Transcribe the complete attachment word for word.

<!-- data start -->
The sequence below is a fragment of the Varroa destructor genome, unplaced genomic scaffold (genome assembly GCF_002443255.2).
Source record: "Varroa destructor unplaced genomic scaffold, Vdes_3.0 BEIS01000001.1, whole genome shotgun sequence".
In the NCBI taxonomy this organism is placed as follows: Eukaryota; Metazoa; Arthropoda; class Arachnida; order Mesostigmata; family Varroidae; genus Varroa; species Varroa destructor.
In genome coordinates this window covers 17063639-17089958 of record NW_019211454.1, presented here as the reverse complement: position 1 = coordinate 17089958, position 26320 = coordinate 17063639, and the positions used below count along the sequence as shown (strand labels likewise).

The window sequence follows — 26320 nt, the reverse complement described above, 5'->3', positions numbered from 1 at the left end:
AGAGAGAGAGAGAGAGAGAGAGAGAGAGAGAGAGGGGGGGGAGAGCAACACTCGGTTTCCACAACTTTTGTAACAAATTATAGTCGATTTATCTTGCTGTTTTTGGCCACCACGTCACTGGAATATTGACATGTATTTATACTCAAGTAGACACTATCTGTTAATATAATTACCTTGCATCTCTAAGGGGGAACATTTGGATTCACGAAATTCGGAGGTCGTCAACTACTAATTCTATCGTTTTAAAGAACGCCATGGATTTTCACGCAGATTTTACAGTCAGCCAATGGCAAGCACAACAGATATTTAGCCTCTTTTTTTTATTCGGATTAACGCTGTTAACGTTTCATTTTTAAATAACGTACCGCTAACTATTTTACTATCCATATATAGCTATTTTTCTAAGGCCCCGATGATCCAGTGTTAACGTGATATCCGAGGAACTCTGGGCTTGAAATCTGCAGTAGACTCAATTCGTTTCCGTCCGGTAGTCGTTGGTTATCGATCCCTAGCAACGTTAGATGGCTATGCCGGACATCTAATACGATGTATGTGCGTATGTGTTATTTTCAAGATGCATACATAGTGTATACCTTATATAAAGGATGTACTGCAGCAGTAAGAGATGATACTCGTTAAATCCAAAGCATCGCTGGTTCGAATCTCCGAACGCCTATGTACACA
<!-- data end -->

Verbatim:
The sequence below is a fragment of the Varroa destructor genome, unplaced genomic scaffold (genome assembly GCF_002443255.2).
Source record: "Varroa destructor unplaced genomic scaffold, Vdes_3.0 BEIS01000001.1, whole genome shotgun sequence".
In the NCBI taxonomy this organism is placed as follows: Eukaryota; Metazoa; Arthropoda; class Arachnida; order Mesostigmata; family Varroidae; genus Varroa; species Varroa destructor.
In genome coordinates this window covers 17063639-17089958 of record NW_019211454.1, presented here as the reverse complement: position 1 = coordinate 17089958, position 26320 = coordinate 17063639, and the positions used below count along the sequence as shown (strand labels likewise).

The window sequence follows — 26320 nt, the reverse complement described above, 5'->3', positions numbered from 1 at the left end:
AGAGAGAGAGAGAGAGAGAGAGAGAGAGAGAGAGGGGGGGGAGAGCAACACTCGGTTTCCACAACTTTTGTAACAAATTATAGTCGATTTATCTTGCTGTTTTTGGCCACCACGTCACTGGAATATTGACATGTATTTATACTCAAGTAGACACTATCTGTTAATATAATTACCTTGCATCTCTAAGGGGGAACATTTGGATTCACGAAATTCGGAGGTCGTCAACTACTAATTCTATCGTTTTAAAGAACGCCATGGATTTTCACGCAGATTTTACAGTCAGCCAATGGCAAGCACAACAGATATTTAGCCTCTTTTTTTTATTCGGATTAACGCTGTTAACGTTTCATTTTTAAATAACGTACCGCTAACTATTTTACTATCCATATATAGCTATTTTTCTAAGGCCCCGATGATCCAGTGTTAACGTGATATCCGAGGAACTCTGGGCTTGAAATCTGCAGTAGACTCAATTCGTTTCCGTCCGGTAGTCGTTGGTTATCGATCCCTAGCAACGTTAGATGGCTATGCCGGACATCTAATACGATGTATGTGCGTATGTGTTATTTTCAAGATGCATACATAGTGTATACCTTATATAAAGGATGTACTGCAGCAGTAAGAGATGATACTCGTTAAATCCAAAGCATCGCTGGTTCGAATCTCCGAACGCCTATGTACACA